QASource sponsors The East Bay Agilistry & QA Meetup Group. The goal of the meetup group is to create a community where software engineers and developers can meet once a month to learn new skills, build on current skill sets as well as network with other business professionals.
Though QA is very closely linked to programming and software development, it is a separate industry with its own distinct culture and thought leaders. There are plenty of online resources for expanding your testing skills, but where does one turn for more candid, personal perspectives from within the QA world? The blogosphere, of course!
Whether you’re a Director of QA trying to keep up with the latest testing trends or a budding test engineer looking for relevant leisure reading, this list of QA blogs will keep you occupied and informed.
For product companies, there’s never been a better time to be in the market for QA. Similarly, there’s never been a better time to be a QA engineer. Companies are releasing high-value products that shape the way users engage with the world, and they need high-caliber testing to protect customer experience, stakeholders and their market share.
When your QA team is in-house, you’ve got several things going for you. First, the team is already familiar with the product and the company culture. Second, communication between the dev and QA teams is simple -- a test engineer just walks down the hall to find a developer, and vice versa. Though these are undeniably valuable benefits of having QA under the same roof as dev, experienced testing partners help bridge the gap between onsite and outsourced teams with a project kick-off meeting and several important QA processes.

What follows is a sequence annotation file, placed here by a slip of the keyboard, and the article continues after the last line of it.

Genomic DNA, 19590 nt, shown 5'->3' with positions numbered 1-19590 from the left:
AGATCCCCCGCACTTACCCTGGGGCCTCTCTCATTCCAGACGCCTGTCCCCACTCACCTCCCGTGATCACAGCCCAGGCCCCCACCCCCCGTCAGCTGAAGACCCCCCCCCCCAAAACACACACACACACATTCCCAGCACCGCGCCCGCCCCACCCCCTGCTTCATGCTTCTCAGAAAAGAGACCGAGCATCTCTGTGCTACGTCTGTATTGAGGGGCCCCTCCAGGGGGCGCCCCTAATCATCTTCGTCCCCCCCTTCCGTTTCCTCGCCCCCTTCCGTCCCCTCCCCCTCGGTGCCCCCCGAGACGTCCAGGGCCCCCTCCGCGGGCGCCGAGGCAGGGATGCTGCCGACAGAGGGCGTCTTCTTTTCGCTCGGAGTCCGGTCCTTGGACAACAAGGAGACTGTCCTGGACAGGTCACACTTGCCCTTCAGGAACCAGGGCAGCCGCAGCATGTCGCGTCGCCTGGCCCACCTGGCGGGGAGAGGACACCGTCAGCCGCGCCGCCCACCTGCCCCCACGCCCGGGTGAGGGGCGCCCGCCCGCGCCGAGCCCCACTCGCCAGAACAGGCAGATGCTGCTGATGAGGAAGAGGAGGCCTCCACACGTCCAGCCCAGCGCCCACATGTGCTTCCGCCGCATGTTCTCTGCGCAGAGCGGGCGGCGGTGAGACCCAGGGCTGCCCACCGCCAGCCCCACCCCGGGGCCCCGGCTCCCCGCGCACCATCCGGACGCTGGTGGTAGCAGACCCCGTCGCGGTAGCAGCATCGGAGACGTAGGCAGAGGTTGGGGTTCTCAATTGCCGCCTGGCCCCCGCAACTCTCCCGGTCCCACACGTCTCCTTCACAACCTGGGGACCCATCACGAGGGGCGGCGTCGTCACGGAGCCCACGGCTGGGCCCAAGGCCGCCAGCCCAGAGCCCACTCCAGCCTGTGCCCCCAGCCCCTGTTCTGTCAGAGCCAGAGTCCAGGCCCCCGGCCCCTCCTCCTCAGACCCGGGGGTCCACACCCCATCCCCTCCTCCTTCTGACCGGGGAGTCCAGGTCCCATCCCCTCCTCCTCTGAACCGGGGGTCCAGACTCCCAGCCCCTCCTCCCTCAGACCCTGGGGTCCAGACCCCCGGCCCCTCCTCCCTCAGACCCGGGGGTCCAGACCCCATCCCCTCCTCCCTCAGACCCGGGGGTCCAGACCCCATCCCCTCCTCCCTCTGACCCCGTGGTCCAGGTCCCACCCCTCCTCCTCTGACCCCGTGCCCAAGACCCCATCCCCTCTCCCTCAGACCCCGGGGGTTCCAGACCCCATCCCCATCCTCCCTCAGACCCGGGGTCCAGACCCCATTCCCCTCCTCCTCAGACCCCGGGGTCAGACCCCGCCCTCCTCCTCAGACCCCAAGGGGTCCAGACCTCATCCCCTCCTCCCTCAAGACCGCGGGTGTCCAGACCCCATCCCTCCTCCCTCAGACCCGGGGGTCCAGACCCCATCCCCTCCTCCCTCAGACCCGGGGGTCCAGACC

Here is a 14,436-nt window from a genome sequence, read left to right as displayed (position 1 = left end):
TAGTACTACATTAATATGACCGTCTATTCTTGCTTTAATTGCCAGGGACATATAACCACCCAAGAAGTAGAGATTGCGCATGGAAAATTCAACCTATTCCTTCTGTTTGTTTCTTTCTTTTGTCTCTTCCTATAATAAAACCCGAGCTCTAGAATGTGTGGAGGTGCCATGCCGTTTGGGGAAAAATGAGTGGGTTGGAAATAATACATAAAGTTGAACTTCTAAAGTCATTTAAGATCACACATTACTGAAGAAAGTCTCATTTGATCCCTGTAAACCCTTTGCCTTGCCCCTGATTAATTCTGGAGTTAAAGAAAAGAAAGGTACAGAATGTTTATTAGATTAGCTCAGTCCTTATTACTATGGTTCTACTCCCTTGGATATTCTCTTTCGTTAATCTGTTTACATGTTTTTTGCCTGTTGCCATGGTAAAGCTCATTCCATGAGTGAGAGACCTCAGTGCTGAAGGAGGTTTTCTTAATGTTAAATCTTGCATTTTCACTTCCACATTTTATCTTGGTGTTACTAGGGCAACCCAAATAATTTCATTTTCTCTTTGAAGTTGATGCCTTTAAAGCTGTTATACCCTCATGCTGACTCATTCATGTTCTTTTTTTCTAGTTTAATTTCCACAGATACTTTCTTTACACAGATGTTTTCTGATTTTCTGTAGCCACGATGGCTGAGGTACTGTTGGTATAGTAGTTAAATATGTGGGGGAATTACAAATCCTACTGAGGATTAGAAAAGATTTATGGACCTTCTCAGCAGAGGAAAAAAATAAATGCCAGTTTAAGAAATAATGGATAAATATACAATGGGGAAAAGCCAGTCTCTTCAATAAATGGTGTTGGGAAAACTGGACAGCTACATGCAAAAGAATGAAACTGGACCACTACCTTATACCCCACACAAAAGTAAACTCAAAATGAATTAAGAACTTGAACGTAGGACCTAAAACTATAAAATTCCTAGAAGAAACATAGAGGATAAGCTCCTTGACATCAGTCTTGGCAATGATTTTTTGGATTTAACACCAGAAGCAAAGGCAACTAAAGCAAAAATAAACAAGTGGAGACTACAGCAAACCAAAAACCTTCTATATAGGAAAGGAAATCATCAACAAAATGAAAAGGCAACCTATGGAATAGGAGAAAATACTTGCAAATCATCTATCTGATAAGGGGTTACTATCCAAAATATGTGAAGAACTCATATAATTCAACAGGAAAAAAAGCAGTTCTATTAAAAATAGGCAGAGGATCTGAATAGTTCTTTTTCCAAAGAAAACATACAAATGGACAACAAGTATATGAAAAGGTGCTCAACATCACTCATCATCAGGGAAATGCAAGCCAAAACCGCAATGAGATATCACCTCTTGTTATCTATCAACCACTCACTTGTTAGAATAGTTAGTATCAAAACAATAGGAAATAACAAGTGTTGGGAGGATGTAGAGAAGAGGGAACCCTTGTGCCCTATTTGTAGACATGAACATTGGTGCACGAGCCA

Agile processes have been adopted by most software testing companies to keep up with rapid release schedules and customer demand. Gone are the days of slow but big results under the waterfall model -- Agile requires dev and testing teams to work hand-in-hand to produce fresh, fast results on a weekly basis.
There’s no way that this approach is working without a significant of automated testing in place, so let’s make that first on the list.
To match the pace of an ever-expanding market, many organizations are transitioning to the Agile method for project management. The same is true within the QA industry, and at QASource we've become quick experts of Agile processes. What separates the Agile approach from other methods of working, such as the Waterfall model? Agile is defined by collaboration, iteration, and rapid and repeatable delivery schedules. Adopting these new processes can be challenging at first, so in this blog post, we'll be reviewing a few helpful tips for getting your QA team up to speed.
Agile QA methodology was developed to help engineers meet deadlines, reduce documentation time, and reduce release cycle time. It enables QA engineers to deliver high business value in the shortest time possible, effectively resolving these issues. But with a new approach comes a new set of challenges. As you transition to the Agile method, your QA team will have to assimilate an entirely new work culture and adapt to a new set of tools.